Coaches in college football assume a great amount of power.
They have power over what players they recruit and sign. They have power over what players play. They have power over what plays those players run.
There are some things, however, that coaches can’t control. How players perform on the field? How they perform in the classroom? And one more.
Who steps up and leads?
A coach can talk all he wants, but he can’t make it soak in. Obviously LSU Head Coach Les Miles struggled with that leading up to the Towson game-- a game that LSU struggled to put away into the second half.
“No matter how many times I said and mentioned that (Towson was) used to winning and a conference championship team, I don’t know if I got the point across,” Miles said. “Certainly I didn’t.”
In a sport that now spans all twelve months, sometimes a coach’s words become stale and tired. Players in strong locker rooms are able to captivate teammates and inspire performances on the practice field and into the game.
Over the years, LSU has enjoyed true leaders emerging on the field and in the locker room. It’s been vital to the program’s rise to the pinnacle of college football three times in eight years.
It even sparked a tradition, the passing down of the No. 18 from team to team. Junior defensive tackle Bennie Logan earned that honor this season.
“The guys that wore No. 18 before me were great leaders,” Logan said. “They set the foundation for what it means to be a leader and the tradition that comes with wearing No. 18. Me personally, I gotta step my leadership up and be more vocal.”
That vocal leadership is one way to go about it, the other is by acting. Neither is quite as effective individually. Together, the message carries more weight.
Last season’s No. 18, senior safety Brandon Taylor led the team huddle before every game and proceeded to take the field, start all 14 games and finish third on the team in tackles.
The man in the middle of the pregame huddle two years ago? Kelvin Sheppard. The senior linebacker led the 2010 Tigers in stops and was a rock in the locker room.
This year, junior safety Eric Reid has assumed his place at the center of the squad.
“I haven’t changed too much, I’ve just stepped into that leadership role that I wasn’t in last year,” Reid said. “I’ve been a little more vocal, not extremely. I’m still inside my element, and I lead by example most of all. I just focus on doing the right things, and hopefully the guys will follow.”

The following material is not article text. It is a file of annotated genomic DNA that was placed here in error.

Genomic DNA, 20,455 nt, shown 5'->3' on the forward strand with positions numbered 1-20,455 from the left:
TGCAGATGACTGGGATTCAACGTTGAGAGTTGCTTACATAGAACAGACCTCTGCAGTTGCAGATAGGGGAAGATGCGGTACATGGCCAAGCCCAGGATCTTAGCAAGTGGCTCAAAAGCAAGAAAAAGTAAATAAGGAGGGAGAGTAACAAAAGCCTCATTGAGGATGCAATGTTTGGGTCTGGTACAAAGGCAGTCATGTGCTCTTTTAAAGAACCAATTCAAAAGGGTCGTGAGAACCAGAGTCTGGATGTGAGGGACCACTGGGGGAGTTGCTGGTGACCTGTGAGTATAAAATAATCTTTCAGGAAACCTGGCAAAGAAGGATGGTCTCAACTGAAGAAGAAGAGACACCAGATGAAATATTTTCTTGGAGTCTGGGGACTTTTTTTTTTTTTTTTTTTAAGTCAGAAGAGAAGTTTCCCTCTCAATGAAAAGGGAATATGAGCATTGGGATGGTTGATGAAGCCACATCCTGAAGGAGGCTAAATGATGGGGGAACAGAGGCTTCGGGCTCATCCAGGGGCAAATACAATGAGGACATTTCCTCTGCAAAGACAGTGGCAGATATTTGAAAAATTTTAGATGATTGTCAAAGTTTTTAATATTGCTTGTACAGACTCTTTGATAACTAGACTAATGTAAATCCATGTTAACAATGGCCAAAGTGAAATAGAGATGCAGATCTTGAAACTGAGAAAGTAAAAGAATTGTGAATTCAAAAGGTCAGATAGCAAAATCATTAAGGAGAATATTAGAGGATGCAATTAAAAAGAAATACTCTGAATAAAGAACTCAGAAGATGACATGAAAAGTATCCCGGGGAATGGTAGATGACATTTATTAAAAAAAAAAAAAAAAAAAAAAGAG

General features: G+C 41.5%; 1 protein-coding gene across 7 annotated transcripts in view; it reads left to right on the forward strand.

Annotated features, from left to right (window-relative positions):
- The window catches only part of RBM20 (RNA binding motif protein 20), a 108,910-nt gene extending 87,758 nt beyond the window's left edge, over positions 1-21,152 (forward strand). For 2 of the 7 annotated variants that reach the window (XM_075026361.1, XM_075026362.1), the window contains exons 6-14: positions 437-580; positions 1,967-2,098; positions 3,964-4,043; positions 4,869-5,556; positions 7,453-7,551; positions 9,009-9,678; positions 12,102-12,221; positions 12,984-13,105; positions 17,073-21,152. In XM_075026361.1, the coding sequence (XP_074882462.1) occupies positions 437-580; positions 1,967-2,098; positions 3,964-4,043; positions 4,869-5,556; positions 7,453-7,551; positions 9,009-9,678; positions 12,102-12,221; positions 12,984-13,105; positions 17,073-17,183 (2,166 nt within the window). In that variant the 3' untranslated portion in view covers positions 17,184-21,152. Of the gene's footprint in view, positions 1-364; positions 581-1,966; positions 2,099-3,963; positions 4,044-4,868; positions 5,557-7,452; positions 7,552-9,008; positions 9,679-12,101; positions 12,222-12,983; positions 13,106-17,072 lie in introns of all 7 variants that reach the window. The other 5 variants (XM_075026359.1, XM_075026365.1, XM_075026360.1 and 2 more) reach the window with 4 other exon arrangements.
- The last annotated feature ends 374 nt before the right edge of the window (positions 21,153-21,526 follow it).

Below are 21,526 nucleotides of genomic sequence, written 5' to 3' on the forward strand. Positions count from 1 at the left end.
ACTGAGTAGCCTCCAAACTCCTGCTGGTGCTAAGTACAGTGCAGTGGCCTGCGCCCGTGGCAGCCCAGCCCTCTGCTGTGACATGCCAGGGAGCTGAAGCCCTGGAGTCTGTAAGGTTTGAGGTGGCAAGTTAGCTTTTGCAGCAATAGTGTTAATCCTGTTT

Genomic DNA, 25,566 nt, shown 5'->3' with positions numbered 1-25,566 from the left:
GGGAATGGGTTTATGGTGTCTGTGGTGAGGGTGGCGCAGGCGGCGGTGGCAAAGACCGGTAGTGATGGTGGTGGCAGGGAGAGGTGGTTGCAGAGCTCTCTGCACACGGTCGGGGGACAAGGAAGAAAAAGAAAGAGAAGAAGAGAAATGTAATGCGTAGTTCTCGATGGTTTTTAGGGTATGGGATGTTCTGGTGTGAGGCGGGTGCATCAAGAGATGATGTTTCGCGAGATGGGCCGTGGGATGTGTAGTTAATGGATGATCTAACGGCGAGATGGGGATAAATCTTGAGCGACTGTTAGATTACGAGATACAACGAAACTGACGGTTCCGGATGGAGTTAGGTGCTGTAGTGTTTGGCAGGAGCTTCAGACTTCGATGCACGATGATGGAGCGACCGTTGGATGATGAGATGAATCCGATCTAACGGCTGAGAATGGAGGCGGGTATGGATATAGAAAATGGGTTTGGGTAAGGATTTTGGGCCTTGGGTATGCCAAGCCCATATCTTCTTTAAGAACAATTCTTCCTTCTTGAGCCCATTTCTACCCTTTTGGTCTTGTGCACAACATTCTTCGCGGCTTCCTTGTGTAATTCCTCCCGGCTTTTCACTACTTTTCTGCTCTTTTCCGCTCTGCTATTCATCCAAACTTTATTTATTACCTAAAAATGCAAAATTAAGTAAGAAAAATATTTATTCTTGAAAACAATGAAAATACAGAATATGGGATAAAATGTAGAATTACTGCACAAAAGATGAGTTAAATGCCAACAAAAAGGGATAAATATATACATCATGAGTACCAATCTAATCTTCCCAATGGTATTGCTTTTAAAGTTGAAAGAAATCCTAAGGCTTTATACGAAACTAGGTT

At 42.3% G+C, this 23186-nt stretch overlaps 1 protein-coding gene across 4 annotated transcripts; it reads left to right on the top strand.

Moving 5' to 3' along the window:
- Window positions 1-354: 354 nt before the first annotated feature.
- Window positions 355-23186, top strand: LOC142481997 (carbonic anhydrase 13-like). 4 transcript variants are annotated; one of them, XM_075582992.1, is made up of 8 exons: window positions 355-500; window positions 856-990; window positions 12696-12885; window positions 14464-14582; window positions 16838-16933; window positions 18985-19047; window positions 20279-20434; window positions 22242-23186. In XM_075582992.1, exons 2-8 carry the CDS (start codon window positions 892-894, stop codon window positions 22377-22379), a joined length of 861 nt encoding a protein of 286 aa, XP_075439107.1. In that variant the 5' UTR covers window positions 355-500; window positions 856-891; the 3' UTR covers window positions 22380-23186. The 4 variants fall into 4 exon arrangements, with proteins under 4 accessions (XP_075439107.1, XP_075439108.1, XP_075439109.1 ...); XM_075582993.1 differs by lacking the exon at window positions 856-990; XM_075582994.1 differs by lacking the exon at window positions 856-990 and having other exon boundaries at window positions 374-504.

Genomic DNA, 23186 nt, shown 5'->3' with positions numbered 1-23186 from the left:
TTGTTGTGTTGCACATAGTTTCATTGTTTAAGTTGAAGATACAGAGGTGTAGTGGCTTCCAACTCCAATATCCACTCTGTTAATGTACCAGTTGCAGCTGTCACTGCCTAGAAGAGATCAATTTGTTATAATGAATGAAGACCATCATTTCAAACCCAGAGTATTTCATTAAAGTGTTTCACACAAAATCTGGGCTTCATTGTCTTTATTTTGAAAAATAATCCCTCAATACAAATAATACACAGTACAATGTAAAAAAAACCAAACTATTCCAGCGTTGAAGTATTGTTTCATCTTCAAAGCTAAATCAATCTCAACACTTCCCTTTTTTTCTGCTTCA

Another junior who has stepped to the forefront of his unit on defense in junior linebacker Kevin Minter. He now captains a line backing corps without departed seniors Ryan Baker, Stefoin Francois and Karnell Hatcher.
“To be honest with you, no leadership really left with them,” Minter said. “I feel like we’re all kind of in to it. Bennie, Eric Reid, we’re all in it, leading by example. At least we’re trying to.”
Defensively, the Tigers have been strong for the vast majority of the young 2012 season. Questions have arisen about the productivity of the offense in the early going.
A change under center this season seemingly brought a fresh face and an air of stability after four years of quarterbacking turmoil at LSU.
Junior Zach Mettenberger assumed control of the Tiger offense immediately following the BCS Championship Game loss to Alabama. In the weeks that followed, Mettenberger organized workouts with his wide receivers and drew rave reviews from his cast of pass catchers for grabbing the reigns of the unit.
Mettenberger is relaxed in nature and is quick to talk about “having fun out there” in practice. His shaggy hair, laid back approach to interviews and now infamous mustache all pieced together his persona.
He took things a step further walking down Victory Hill Saturday by donning a maroon turtleneck in an effort to mimic actor Will Farrell’s famous character Ron Burgundy from the film “Anchorman”.
After another even performance, Mettenberger showed up without the mustache Monday.
“Obviously our offense wasn’t clicking,” Mettenberger said. “Just being a little superstitious, hopefully this changes things up.”
Mettenberger is just one of the upperclassmen on the offense expected to lead, but a quick look around the unit doesn’t exactly reveal a bevy of vocal playmakers.
Sixth-year offensive lineman Josh Dworaczyk is certainly vocal, he spoke for the team following the incident at Shady’s Bar last fall. But moving to a new position has been a struggle for Dworaczyk at times, and he did not play on Saturday night. Tough to lead from the bench.
Senior Russell Shepard has never shied away from a microphone. He also has not produced to the obscene expectations many placed on him as a senior in high school.
Senior center P.J. Lonergan has started on the offensive line for three seasons, but he’s never one to bark orders.
“Personally I’m not a big vocal guy,” Lonergan said. “I don’t like to hoop and holler and yell at everybody. I try to lead by example.”
Perhaps it is Mettenberger’s time to become the face of the offense. He did, after all, watch a pair of seniors operate the team last season.
Lonergan praised his signal caller’s leadership on Monday.
“I think he’s better than the quarterbacks we’ve had in previous years at really commanding the huddle,” Lonergan said.
With goals as lofty as those set in front of this 2012 team, stepping in as the new quarterback has more than its fair share of hardships.
“LSU is a tough place to be a quarterback at, for sure,” Mettenberger said. “It’s a lot of highs and lows. It’s all about how you bounce back from things. If we go down there to Florida this week and play well, it’s going to be satisfying.”